How about an Army-level dialogue too ?

Dialogue is an indispensable tool of diplomacy.  A realist nation keeps this instrument fit  even in a state of war with another  international actor . New Delhi has done well  to revive its  dialogue  with Islamabad. At the 1997 SAARC Summit at Male then Prime Ministers I.K. Gujral  had started this process in a big way . Unfortunately, it  had remained suspended after the 26/11 Mumbai terror attacks. Last week External Affairs Minister Sushma Swaraj Swaraj reached out to her Pakistan counterpart Sartaz Aziz in Islamabad. This meeting took place after Prime Minister Narendra Modi and his Pakistani counterpart  Nawaz Sharif met in Paris on the sidelines of the historic Climate Conference ( November 30) and the subsequent National Security Advisor-level  dialogue in Bangkok (  December 6)
Minister Swaraj said at a joint press conference in Islamabad ( :  “We have decided to restart the Comprehensive Bilateral Dialogue. The dialogue that was earlier known as Composite Dialogue and later on known as Resumed Dialogue will now be known as the Comprehensive Bilateral Dialogue.”  In their joint statement both Swaraj and Pakistan’s Foreign Affairs Advisor Sartaj Aziz have “condemned terrorism and resolved to cooperate to eliminate it”.  Islamabad  has given assurances on an “early completion of the Mumbai trial”. New Delhi and Islamabad have now tasked their foreign secretaries  with formulating a timetable for secretary-level talks on all the 10 issues in the resurrected dialogue process. They include the dispute on Kashmir.
However, New Delhi would need to move very cautiously in dealing with Islamabad .  Ever since Prime Minister Modi came to power in New Delhi, there has been an increase in armed skirmishes along the Indo-Pakistan border .  In the new joint statement  there is little real commitment on the part of Islamabad to curb terrorism . It is silent on  terror masterminds  like LeT chief  Hafiz Saeed and Zaki-ur-Rehman Lakhvi ( culprits in the tragic 26/11) , Lashkar-e-Jhangvi head Malik Ishaq (Shia killings ), and Dawood Ibrahim ( 1993 Mumbai blasts) . Islamabad’s current action on terror has been against a select group of militant Islamists---the Haqqani Network and safe havens of al-Qaida and Tehrik-i-Taliban Pakistan—alone.  It continues to gloss over the activities of anti-India elements such as the Laskar-e-Taiba (LeT) aka Jamaat-ul-Dawa (JuD), the Lashkar-e-Jhangvi (LeJ) and Lal Masjid ideologue Maulana Abdul Aziz.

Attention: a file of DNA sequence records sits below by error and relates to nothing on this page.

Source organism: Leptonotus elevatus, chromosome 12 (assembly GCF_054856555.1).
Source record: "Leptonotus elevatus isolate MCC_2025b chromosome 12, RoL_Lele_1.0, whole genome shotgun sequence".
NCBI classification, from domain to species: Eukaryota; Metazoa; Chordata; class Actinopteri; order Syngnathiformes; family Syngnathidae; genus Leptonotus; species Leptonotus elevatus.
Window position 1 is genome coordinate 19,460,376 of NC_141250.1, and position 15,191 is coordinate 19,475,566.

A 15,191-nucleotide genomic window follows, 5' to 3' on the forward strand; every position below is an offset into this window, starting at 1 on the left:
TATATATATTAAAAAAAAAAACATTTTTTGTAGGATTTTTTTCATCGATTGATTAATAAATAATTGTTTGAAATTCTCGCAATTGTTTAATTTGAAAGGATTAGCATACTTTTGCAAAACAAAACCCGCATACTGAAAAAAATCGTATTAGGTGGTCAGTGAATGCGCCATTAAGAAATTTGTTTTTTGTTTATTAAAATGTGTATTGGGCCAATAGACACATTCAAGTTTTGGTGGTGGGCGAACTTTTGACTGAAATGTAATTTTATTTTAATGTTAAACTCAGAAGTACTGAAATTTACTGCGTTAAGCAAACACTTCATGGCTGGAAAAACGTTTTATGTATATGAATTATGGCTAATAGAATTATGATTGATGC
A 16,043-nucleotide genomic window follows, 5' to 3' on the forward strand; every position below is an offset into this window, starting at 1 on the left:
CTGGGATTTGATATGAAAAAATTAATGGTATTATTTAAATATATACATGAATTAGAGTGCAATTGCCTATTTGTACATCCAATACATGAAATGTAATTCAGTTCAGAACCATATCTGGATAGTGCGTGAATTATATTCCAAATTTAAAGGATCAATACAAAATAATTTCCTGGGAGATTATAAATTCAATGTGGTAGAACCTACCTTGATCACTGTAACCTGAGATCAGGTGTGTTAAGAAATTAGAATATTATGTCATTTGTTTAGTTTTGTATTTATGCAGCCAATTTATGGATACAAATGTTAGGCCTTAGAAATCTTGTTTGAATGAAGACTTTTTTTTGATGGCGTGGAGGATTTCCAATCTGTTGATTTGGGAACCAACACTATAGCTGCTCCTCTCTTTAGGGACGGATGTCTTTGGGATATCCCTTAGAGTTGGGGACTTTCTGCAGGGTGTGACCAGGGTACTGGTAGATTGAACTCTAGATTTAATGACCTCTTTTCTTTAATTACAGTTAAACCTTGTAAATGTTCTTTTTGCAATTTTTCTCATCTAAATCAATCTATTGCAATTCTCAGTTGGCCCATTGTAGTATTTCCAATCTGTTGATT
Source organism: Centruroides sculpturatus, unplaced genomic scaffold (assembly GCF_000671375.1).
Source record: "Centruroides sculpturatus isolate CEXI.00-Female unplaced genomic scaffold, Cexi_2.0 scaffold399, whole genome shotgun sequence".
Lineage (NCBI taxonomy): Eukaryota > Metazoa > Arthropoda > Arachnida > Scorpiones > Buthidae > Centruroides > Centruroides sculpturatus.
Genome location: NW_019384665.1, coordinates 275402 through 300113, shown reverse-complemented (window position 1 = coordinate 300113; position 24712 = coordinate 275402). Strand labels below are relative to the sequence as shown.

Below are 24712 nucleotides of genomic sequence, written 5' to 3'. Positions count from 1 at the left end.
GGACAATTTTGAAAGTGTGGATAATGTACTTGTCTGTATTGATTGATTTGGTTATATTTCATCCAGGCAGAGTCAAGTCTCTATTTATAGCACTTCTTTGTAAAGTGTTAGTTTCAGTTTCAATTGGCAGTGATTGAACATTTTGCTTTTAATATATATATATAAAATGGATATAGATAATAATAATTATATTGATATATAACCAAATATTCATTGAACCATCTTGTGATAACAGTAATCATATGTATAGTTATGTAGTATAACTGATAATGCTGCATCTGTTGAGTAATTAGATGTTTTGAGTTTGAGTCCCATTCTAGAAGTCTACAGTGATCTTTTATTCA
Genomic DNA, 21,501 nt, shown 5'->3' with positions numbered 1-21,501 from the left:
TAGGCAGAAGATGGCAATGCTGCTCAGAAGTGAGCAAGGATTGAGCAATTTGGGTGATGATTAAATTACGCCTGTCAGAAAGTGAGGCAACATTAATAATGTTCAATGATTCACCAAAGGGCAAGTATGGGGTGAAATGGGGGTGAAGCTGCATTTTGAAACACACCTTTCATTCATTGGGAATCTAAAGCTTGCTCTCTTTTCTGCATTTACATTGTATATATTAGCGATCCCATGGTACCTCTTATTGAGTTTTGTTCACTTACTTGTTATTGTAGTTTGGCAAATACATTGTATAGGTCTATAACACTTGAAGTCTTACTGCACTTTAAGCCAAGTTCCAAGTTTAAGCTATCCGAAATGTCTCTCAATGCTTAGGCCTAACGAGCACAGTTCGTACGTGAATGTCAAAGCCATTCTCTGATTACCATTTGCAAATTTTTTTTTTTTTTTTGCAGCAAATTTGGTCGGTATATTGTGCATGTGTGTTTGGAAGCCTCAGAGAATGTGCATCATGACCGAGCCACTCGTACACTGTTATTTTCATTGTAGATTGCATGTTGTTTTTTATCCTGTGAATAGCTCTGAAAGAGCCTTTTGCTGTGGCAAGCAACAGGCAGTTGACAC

It would perhaps be naïve to expect Prime Minister Sharif to curb Islamist terrorism . If anyone, it is the Pakistan Army alone that can afford to rein in terror . Everybody knows Sharif has been too aligned with certain notorious  Islamist elements to hurt their spoilt boys . His government can do little against the Lashkar-e-Jhangvi (Army of Jhangvi) and the defunct Sipah-e-Sahaba Pakistan (Army of the Prophet’s  Companions). There has been an electoral deal between the PML-N and the Ahle Sunna Wal Jammat.   
A noted journalist based in Pakistan’s Hyderabad tells me in a conversation  General Zia-ul Haq and Saudi Arabia backed the notorious SSP . Wahhabi Mullah Haq Nawaz  founded this group in 1980 with the support of merchants of the Jhang city . The group has declared Shiites as non Muslims . It  preaches the  killers of Shiites would go to heaven. The SSP , divided into LeJ and ASWJ -- had links with the once much- feared al Qaeda supremo  Osama Bin laden. Laden provided the SSP  with training and other support . The SSP has been in contact with the ISIS Khorasan chapter too.
He says that after the assassination of Haq Nawaz in 1990  the LeJ came under the leadership of Malik Ishaq,  Riaz Basra, Akram Lahori and Ghulam Rasool Shah. Today it has a great influence in the lower Punjab . It may not be forgotten that one  of the San Bernardino killers, Tashfeen Malik,  came from this Punjab only. Some of her close relatives are said to be active members of the LeJ/ASWJ groups. She was in contact also with Mullah Aziz of Lal Masjid  (Islamabad).
Given the realities on the ground, I think New Delhi would better not  adhere to its  traditional path of dialogue alone with Islamabad . It must talk to Islamabad to promote relations between the two nations in all fields. Simultaneously,  New Delhi could advance its own security and intelligence mechanism . In particular, New Delhi could think of making a more meaningful use of the Indian Army in dealing with Islamabad.
Experience is the Pakistan Army secretly goes ahead with its war plans against India whenever New Delhi makes a fresh effort for peace and development in the region. The process of  the Pakistan Army’s radicalization started by General Zia-ul Haq seems to be irreversible today .  It has had an anti- India agenda . The Indian Army, with its historical background and modern outlook, may be its best answer ,  militarily as well as culturally .